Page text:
NAMI people: Trust your instincts

Here’s an excerpt from an e-mail I just received from NAMI. NAMI drives me crazy because it won’t  recommend anything until “there is a growing body of evidence” or “research is now saying that . . . ” In most circles its hesitancy would be called “lack of confidence.” Had I waited for a “growing body of evidence” Chris would not be where he is today. 

NAMI doesn’t reserve the same reverence for do-it-yourself cures as it does for big Pharma. It “mentions” religion and spirituality almost like an afterthought. Just another remedy to add to many that may “help” but never cure.


For those who live with mental illness, the role of religion or spirituality in recovery may often be ignored.

However, there is a growing body of evidence that recognizing this aspect of a person’s life may be beneficial to recovery.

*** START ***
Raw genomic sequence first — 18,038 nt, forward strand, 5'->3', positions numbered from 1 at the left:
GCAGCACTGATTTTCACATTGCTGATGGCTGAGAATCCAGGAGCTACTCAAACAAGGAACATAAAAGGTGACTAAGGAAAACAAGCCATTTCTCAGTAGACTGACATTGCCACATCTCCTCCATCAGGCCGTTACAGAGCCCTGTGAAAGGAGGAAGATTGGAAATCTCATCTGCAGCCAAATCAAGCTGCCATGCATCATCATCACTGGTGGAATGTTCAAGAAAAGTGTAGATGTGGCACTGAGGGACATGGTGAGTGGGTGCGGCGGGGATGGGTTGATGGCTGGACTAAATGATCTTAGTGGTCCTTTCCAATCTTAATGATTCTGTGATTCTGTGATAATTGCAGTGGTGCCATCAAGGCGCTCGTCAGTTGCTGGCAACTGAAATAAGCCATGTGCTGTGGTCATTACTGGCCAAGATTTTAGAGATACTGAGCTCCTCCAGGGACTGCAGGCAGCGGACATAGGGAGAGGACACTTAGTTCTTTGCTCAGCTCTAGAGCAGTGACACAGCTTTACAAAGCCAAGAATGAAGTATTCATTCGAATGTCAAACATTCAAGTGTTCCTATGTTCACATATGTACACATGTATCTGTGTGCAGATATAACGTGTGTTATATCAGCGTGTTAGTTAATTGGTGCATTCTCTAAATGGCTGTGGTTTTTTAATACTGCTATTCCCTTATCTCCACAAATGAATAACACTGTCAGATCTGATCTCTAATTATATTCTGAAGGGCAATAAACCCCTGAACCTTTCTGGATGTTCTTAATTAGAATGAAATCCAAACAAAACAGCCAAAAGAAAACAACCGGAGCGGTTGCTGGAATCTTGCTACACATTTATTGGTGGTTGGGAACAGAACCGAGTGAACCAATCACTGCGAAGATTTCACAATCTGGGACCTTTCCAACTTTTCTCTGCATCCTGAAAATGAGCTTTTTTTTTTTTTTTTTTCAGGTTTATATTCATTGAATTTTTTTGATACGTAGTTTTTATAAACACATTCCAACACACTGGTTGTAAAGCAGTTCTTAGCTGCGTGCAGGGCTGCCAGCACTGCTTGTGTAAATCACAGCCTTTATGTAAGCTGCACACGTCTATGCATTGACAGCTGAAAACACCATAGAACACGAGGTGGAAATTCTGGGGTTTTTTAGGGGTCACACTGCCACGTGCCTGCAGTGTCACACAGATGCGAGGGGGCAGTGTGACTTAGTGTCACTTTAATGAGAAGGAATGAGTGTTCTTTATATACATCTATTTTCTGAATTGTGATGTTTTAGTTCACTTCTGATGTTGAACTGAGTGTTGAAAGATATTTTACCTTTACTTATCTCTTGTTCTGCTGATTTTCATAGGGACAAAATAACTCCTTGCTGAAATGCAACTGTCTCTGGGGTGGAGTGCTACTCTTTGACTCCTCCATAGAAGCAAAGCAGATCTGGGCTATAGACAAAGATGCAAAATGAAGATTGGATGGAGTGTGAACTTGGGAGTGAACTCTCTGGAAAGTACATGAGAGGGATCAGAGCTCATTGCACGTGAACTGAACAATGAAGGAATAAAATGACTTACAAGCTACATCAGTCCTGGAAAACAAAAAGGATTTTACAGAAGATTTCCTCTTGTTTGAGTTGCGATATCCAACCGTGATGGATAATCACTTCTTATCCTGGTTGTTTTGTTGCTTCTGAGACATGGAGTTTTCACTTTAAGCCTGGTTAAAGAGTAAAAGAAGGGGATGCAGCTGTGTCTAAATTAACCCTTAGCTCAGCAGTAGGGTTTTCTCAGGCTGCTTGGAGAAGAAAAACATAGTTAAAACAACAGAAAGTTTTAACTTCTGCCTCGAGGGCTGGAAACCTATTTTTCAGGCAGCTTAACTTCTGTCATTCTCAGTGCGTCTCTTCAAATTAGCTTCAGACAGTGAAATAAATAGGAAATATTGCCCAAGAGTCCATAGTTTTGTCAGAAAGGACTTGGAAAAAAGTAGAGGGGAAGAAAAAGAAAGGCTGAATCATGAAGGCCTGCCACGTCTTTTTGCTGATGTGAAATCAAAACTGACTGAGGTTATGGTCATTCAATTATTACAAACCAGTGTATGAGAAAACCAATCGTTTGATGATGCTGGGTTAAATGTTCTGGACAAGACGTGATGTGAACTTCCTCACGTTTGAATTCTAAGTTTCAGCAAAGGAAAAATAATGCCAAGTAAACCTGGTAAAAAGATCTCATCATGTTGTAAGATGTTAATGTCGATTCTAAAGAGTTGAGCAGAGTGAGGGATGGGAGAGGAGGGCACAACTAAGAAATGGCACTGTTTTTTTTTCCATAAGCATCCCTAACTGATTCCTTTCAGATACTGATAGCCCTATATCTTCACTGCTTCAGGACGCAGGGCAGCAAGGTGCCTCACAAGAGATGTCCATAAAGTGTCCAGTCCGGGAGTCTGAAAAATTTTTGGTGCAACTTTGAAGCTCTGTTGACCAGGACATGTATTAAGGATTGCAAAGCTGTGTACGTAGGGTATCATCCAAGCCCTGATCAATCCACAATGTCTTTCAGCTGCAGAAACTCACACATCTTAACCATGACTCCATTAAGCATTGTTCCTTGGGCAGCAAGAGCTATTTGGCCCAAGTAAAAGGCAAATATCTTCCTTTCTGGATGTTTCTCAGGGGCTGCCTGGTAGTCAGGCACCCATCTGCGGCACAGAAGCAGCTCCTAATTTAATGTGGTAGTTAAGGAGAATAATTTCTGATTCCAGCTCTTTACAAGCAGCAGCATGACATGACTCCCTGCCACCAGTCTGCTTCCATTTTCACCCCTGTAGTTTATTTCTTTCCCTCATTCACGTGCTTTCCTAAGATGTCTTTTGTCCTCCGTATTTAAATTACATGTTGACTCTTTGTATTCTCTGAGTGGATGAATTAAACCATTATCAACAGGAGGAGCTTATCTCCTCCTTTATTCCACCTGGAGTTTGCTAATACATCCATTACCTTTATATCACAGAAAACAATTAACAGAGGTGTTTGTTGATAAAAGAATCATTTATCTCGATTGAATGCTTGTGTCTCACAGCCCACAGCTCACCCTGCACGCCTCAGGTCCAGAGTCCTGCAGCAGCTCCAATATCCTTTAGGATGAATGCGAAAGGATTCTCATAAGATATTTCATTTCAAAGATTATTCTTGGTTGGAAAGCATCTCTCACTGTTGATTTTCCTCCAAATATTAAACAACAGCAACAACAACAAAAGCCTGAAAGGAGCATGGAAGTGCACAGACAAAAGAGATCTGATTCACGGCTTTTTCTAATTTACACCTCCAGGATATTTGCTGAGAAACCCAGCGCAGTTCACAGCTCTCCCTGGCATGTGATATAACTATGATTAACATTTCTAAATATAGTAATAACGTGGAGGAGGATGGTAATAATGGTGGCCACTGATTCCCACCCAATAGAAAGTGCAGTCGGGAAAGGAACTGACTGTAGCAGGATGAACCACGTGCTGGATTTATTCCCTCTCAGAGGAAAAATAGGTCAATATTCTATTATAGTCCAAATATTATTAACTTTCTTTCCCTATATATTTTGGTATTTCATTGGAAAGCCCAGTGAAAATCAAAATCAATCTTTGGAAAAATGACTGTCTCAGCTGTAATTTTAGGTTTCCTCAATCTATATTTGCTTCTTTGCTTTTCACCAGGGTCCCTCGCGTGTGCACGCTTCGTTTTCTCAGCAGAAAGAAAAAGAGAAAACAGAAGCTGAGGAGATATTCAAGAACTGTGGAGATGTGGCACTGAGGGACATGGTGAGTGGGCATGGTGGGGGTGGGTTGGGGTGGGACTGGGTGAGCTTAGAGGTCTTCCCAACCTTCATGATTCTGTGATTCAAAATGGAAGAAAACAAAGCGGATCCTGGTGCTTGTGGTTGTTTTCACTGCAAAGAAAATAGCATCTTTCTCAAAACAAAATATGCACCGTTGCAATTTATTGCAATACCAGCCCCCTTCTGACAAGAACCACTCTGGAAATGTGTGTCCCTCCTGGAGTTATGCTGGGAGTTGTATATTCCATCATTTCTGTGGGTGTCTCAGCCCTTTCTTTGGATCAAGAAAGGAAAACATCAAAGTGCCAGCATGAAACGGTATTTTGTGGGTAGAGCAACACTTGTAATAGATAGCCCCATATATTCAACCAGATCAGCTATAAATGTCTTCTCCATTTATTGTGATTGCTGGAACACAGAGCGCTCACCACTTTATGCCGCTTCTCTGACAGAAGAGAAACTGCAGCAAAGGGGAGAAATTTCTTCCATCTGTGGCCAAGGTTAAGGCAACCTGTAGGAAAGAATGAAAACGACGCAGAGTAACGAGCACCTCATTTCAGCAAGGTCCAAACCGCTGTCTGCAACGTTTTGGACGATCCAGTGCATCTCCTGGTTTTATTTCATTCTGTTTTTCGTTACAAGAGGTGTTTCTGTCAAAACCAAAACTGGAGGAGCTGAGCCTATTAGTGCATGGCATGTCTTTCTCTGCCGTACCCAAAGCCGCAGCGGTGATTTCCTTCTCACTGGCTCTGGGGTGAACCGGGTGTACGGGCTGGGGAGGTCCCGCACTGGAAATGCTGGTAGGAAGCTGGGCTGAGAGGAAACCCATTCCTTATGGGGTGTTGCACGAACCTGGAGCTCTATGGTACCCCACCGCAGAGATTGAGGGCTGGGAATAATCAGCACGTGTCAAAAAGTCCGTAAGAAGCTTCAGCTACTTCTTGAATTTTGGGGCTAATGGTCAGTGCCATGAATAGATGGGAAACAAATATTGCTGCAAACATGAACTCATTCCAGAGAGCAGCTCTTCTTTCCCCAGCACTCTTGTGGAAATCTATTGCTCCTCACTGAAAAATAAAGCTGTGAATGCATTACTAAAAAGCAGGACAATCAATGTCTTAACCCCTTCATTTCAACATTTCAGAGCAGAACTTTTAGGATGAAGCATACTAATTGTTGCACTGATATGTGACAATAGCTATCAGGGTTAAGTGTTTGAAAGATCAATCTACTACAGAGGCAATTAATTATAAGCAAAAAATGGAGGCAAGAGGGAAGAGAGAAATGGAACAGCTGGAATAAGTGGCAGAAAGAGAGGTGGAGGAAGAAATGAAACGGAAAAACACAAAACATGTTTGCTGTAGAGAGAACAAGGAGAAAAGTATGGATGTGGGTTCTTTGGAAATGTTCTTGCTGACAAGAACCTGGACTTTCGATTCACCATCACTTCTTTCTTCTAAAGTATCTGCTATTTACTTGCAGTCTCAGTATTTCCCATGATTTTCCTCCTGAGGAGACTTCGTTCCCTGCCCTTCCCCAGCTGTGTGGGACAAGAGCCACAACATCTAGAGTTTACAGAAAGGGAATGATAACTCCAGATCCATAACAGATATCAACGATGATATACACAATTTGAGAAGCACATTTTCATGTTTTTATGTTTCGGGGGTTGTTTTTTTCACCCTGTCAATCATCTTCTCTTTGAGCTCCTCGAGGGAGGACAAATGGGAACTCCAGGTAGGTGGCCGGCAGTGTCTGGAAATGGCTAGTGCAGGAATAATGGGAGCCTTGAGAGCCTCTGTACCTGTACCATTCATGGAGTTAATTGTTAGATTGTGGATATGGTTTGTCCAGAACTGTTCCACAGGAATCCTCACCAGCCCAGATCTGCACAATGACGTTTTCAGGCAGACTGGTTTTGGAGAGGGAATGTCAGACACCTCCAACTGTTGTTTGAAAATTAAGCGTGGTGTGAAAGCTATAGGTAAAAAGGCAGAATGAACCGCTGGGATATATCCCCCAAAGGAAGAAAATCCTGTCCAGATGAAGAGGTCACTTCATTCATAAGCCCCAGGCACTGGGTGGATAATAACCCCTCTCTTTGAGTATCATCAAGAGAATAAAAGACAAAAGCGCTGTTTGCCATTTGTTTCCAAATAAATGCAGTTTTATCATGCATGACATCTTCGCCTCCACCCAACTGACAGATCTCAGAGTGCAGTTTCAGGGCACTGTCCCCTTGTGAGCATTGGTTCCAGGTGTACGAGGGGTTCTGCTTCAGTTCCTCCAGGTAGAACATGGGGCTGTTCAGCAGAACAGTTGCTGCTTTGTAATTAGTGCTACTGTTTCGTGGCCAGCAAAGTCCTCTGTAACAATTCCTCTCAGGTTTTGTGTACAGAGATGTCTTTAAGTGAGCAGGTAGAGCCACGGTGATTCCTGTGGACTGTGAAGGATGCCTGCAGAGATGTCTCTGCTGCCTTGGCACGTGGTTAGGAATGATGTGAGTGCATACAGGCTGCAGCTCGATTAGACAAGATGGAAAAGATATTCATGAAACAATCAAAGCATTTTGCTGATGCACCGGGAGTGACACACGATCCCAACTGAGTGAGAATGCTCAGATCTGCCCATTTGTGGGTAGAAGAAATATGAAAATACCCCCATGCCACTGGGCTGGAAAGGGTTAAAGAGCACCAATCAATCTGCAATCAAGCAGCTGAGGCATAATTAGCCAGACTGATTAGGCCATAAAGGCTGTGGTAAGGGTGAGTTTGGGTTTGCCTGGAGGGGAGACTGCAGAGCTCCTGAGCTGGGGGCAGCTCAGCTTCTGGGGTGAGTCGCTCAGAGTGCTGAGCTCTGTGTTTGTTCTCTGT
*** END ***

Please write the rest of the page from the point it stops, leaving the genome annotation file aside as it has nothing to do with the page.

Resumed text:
NAMI is proud to present Nancy Clare Kehoe, Ph.D. who addressed a packed audience last year, as a presenter for this year’s convention.

She will address ways in which religion and spirituality may be a force for good in the recovery process as well as touching on the religious professionals, beliefs and traditions that may be harmful to a person’s recovery.

Dr. Kehoe is a member of the Religious of the Sacred Heart and a psychology instructor at the Cambridge Health Alliance, which is affiliated with Harvard Medical School. This special presentation is scheduled for Friday, July 8.

2 thoughts on “NAMI people: Trust your instincts”

  1. NAMI worships at the altar of psychiatric drug promotion. The organization lives with the delusion that the long-term use of these drugs is the only proven path of treatment.

    Psychiatric drugs are in many ways a false idol to the hardcore NAMI crowd.

    The long-term use of these drugs numb the spirit… leaving a person feeling disconnected from self, others, nature and Spirit.

    I’ve said this before…
    I’ll say it again:

    “Friends don’t let friends join NAMI!”

    Duane Sherry

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